My Favorite Things: Superior Spin-offs, Alternative History, and Word Games

They might not be raindrops on roses or whiskers on kittens, but that doesn’t mean that we love them any less. Welcome back to My Favorite Things, a weekly column where we gab about the greatest in geek. This week, we’re all about a surprisingly excellent spin-off to a beloved TV show, a platformer perfect for fans of puzzles, and one of the most acclaimed books of 2016.  Read on for more.


J.L.’s Favorite Thing is… Class!

I was lucky enough this month to catch the first episode of the new season of Doctor Who on the big screen. Before the episode, I was a bit bummed that I’d have to sit through the first episode of the new spin-off show, Class. As much as I loved Torchwood, I didn’t think I’d be very into something targeted toward a “younger” audience.

I was wrong. I fell in love with the characters of this new show immediately, human and alien alike. The show did a fantastic job of introducing a bunch of well-rounded and unique characters in a short time, and the diversity is just icing on the cake. The conflict fit in delightfully with what I’ve come to expect of the Whoniverse, and even though the Doctor shows up, the kids are ultimately who save the day. I’ll definitely be tuning in see what comes next.


Kelly’s Favorite Thing is… The Underground Railroad!

This year’s Pulitzer Prize winning book falls into speculative fiction category of alternative history. Whitehead takes the mistake that everyone makes in third grade and turns the Underground Railroad into a literal subterranean network of tunnels and trains. Whitehead also distorts the timeline and makes each state an alternative reality, but many of the book’s most horrifying incidents, such as people having picnics at lynchings, are based in historical fact. Cora is a slave who runs away from a cotton plantation in Georgia. Life seems better in South Carolina until she learns some sinister truths about medical experiments and forced sterilizations. In the North Carolina section, Cora is literally hiding in an attic like Anne Frank and it occurred to me that although we studied the Holocaust for the entire year in eighth grade, I learned very little about the atrocities of slavery and segregation in school. The Underground Railroad is not an enjoyable book — the horrors that Cora experiences are relentless — but it is an important and worthwhile one. The Underground Railroad belongs in the same league as Solomon Northup’s true life account of slavery, Twelve Years a Slave, Toni Morrison’s Beloved, and Octavia E. Butler’s Kindred. They are all must-read, essential books about slavery in America.


Nicole’s Favorite Thing is… Typoman Revised!

I like to watch folks play games on YouTube, but on occasion I’ll see a game I can afford and want to play myself. This is how I ended up with Typoman Revised, a 2D platformer that was originally released in 2015, but gained and upgrade in 2016, hence the “Revised” addition to the title.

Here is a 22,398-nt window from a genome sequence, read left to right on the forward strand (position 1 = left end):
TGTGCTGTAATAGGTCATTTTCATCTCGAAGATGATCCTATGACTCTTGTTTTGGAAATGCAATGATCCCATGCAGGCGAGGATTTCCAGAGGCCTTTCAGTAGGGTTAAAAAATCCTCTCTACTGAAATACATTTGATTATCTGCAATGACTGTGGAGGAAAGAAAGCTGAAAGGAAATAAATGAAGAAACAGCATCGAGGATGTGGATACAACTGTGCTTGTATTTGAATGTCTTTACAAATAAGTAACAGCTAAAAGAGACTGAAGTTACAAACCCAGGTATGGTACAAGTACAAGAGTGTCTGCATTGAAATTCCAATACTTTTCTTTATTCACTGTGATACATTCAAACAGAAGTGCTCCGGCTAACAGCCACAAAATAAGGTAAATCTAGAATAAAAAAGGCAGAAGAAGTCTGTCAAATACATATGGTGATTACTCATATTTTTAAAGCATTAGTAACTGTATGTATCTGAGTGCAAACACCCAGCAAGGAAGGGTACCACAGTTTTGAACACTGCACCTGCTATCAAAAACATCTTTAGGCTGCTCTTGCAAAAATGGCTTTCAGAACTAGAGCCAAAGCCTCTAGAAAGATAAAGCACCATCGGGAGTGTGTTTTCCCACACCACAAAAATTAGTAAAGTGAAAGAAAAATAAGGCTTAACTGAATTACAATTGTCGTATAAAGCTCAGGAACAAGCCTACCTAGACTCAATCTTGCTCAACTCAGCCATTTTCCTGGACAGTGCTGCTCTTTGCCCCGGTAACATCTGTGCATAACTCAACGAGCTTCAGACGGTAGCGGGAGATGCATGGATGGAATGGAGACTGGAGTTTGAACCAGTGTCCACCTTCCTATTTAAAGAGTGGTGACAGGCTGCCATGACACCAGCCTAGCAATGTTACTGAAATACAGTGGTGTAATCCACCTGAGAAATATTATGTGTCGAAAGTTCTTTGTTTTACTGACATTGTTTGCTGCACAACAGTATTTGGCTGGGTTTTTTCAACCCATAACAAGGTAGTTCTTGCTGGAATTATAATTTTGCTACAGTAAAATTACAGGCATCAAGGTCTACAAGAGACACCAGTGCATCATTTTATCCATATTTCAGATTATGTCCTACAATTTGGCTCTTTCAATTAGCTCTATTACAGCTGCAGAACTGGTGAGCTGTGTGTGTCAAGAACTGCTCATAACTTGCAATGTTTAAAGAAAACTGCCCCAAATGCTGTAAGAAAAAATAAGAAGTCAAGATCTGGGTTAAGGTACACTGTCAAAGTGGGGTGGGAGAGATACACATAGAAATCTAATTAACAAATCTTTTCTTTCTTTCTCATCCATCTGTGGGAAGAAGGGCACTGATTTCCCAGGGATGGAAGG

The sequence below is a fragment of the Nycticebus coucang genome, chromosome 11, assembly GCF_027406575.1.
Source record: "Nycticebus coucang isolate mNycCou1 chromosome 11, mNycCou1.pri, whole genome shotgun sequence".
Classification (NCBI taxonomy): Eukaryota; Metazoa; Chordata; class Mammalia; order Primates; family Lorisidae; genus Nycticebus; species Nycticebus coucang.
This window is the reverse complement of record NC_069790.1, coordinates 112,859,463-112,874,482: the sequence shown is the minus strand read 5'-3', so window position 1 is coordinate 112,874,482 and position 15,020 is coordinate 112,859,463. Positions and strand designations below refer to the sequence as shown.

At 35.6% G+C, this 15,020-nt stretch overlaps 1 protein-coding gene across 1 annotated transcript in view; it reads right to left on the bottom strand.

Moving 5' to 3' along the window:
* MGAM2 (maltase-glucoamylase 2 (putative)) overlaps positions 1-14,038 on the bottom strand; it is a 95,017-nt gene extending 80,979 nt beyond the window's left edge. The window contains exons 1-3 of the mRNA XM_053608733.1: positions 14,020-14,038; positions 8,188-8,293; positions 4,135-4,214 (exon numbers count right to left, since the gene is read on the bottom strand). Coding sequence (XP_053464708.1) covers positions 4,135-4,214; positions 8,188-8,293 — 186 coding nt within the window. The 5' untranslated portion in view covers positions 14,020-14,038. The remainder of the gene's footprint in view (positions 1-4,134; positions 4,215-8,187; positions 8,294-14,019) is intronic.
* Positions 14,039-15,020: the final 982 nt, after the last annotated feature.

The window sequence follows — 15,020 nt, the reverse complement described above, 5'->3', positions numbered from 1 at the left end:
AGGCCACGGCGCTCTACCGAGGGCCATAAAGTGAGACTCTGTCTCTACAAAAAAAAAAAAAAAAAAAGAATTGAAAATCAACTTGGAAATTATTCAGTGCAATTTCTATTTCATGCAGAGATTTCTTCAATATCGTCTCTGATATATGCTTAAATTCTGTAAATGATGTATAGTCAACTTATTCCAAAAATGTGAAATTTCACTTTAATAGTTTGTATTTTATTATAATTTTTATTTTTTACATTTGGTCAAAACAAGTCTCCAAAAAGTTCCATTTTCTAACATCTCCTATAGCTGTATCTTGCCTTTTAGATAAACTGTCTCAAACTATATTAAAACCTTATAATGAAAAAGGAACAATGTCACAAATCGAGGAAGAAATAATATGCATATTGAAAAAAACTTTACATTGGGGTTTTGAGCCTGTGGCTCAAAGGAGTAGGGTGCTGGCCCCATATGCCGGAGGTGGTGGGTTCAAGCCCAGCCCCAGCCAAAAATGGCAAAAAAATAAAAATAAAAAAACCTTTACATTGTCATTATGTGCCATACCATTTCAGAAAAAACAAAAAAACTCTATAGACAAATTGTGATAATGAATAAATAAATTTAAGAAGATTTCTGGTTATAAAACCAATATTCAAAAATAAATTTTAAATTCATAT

In this game, which is similar to Inside and Limbo in style, you’re a small Hero who is literally made out of the letters H E R O, seeking to help the world around you and fixing the sad state it’s in. The world resembles something from a dystopian world, complete with fires burning in the distance, crumbling buildings, and Doom quite literally falling from the skies. While you do plenty of platforming, the game is at its core a word game. You have to spell and unscramble your way through puzzles, creating words that will do everything from opening doors to keeping Fear monsters at bay. Certain words have power, and more than one word can solve a puzzle.

The game is fun, and though it is short and with an almost lacking ending, what I really fell into doing was crafting all sorts of new words. The game has a Stats area which is essentially a dictionary — filling up that dictionary was highly addictive. I’d be mid-game, bump into a word crafting machine, and then spend at least 20 minutes making words. There are also unique Easter Egg-like words that change your character or surroundings in some way. Spelling “rose” will make a rose spontaneously grow from the ground. Spelling “hat” will give your character a fancy top hat that you can keep throughout the game — unless you die, of course.

It’s a great game if you like puzzles, platformers, and words, and I’m going to keep making new words until I either burn out or find all the surprises — and that may take a while.

Any thoughts on the selections above? Let is know in the comments.


  • Weasel of Doom May 1, 2017 at 10:32 am

    Thank you for the Typoman Revised recommendation! I am going to try and convince the co-parent to buy it 🙂

    • Nicole Taft May 3, 2017 at 1:40 am

      Welcome! I hope you have fun with it – it’s a relatively short game, but if you like puzzles and wordplay, it’s perfect! I also keep wondering if finding all the “special” words will earn an achievement of some kind. Well, only one way to find out!

      • Weasel of Doom May 3, 2017 at 6:06 pm

        The co-parent did buy it, so hopefully I’ll give it a try soon!


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